Why You Should Embrace Korean Chains Caffe Bene and Bonchon

caffe-bene

I pride myself in my knowledge of coffee and the coffee experience. With that said, I hate Starbucks just for the fact that the coffee tastes burnt and their other offerings are just calorie bombs. When I see locations around the world, I shed a tear like an American Indian when he sees litter on the highway.

Now, we have a serious world challenger for Starbucks domination in Caffe Bene. The Korean chain founded in 2008 already has 900 location around the world. There are already 14 states in America with a Caffe Bene. Where I live in NJ, there will be 14 locations. The Korean section of Ft. Lee were one of the first outposts.

bubble teaThe important question is how’s the coffee drinks? Again, I’ve been to Italy multiple times, around Europe where coffee is an art form and paid the equivalent of $9 for a cup of coffee in Tokyo from a $20,000 siphon coffee machine. Caffe Bene’s coffee is … okay. Thankfully, it doesn’t have that acidity aftertaste that Starbucks has, instead it has a creamy quality.

You’ll get a better cup than Starbucks, but go to your pretentious hipster coffee place like Stumptown or Blue Bottle. If you can brave the beardo or the heavily tattooed lady barista, you’ll get something memorable.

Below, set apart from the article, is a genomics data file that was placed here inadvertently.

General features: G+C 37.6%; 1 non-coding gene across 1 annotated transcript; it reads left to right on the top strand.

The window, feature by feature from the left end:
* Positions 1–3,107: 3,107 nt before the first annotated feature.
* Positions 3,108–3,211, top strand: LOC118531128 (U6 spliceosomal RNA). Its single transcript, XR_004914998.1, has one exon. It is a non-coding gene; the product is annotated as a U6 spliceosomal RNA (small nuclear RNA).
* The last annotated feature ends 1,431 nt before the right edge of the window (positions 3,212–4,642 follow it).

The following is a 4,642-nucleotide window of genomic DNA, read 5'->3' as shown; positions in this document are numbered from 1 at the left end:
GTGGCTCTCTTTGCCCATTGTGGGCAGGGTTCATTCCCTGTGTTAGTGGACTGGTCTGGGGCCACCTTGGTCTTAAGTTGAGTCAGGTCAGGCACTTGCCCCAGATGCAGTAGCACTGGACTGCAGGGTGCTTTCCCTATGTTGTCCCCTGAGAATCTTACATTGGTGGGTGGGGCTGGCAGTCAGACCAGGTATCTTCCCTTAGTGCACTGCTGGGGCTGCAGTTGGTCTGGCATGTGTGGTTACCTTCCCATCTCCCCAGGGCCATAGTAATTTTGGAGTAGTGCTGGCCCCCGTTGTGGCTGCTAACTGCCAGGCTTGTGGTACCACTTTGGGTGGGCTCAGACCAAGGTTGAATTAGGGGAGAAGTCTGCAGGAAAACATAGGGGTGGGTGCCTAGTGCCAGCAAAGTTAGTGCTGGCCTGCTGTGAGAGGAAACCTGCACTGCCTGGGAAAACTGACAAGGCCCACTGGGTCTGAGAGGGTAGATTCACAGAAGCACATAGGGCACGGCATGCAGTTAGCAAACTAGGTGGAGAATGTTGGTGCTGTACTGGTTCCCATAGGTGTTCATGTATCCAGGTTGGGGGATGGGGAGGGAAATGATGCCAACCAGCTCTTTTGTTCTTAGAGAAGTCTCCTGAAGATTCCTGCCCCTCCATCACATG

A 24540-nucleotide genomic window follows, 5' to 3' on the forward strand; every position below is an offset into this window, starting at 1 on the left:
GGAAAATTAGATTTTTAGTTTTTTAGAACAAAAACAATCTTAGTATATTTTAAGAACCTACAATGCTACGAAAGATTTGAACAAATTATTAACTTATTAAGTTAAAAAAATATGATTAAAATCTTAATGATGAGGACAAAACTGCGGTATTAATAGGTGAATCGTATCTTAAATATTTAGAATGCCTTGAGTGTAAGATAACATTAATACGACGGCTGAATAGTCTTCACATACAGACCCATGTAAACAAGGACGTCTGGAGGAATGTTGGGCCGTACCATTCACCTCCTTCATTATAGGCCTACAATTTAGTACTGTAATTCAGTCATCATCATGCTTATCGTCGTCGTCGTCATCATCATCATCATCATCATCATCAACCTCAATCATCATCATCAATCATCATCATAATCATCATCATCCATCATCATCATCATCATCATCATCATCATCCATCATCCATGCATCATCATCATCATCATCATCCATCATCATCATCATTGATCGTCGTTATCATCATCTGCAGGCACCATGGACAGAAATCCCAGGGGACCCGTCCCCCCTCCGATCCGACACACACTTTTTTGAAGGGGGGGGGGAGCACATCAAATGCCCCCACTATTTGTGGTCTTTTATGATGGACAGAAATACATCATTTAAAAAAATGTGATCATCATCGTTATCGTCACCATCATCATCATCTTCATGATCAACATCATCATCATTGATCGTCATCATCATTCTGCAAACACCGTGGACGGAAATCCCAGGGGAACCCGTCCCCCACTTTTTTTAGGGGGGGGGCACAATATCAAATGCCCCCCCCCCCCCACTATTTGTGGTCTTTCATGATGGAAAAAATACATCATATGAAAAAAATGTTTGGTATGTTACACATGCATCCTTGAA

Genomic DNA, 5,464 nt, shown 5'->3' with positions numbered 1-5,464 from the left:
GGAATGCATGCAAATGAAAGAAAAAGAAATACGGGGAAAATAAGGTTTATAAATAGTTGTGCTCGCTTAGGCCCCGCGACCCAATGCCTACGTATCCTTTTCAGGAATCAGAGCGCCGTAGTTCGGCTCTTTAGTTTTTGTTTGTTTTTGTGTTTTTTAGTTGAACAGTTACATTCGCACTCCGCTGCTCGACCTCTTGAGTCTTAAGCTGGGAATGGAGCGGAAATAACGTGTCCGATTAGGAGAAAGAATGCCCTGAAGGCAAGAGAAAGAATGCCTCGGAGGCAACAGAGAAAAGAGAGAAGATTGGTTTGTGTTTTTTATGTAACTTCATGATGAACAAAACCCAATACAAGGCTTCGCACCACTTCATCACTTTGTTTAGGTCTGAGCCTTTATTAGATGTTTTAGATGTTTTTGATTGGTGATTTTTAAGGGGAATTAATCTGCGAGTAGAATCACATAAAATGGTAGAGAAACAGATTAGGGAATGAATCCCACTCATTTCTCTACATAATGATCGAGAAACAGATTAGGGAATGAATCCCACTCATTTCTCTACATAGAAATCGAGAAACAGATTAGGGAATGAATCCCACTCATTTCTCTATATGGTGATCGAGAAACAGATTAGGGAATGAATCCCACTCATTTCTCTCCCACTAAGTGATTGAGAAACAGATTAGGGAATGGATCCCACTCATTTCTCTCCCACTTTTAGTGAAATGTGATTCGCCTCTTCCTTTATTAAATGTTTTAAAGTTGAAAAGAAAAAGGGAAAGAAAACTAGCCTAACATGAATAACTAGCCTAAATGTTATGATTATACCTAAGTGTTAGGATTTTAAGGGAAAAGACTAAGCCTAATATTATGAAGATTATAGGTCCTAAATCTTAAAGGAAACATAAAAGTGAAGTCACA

You’re going to the store because of the bubble tea. We haven’t fully embraced the paradise known as bubble tea — those tapioca pearls in milk tea you slurp through a thick straw. Not a joke, but it’s suppose to simulate a baby sucking on a mother’s breasts.

Then we have Korean BBQ chicken wings. Bonchon being the champion of it. There are nine states and D.C. that have locations of the simple restaurant chain. It’s just wings, drums, tenders, fries, rice and pickled radish.

The reason to go is the wings, duh. It’s the taste sensation that your palate is dying for. If the wings for a chain restaurant are this tasty, I can imagine how great they will be in Seoul, South Korean. Not sure if North Korean has embraced the chicken wing, or anything for that matter.

bonchon

 

The trick is that the wings are fried twice in olive oil similar to how Belgians fry frites. Korean only use the wings and small drums, rather than whole thighs and breasts like we do in America. The result is a thin skin that isn’t greasy, but remains strong when you hold it

The sauce is key because it just the right amount of flavor and heat that doesn’t overpower. The crunch is consistent with each bite. I have easily finished a large order in one sitting … and I don’t regret it.

 

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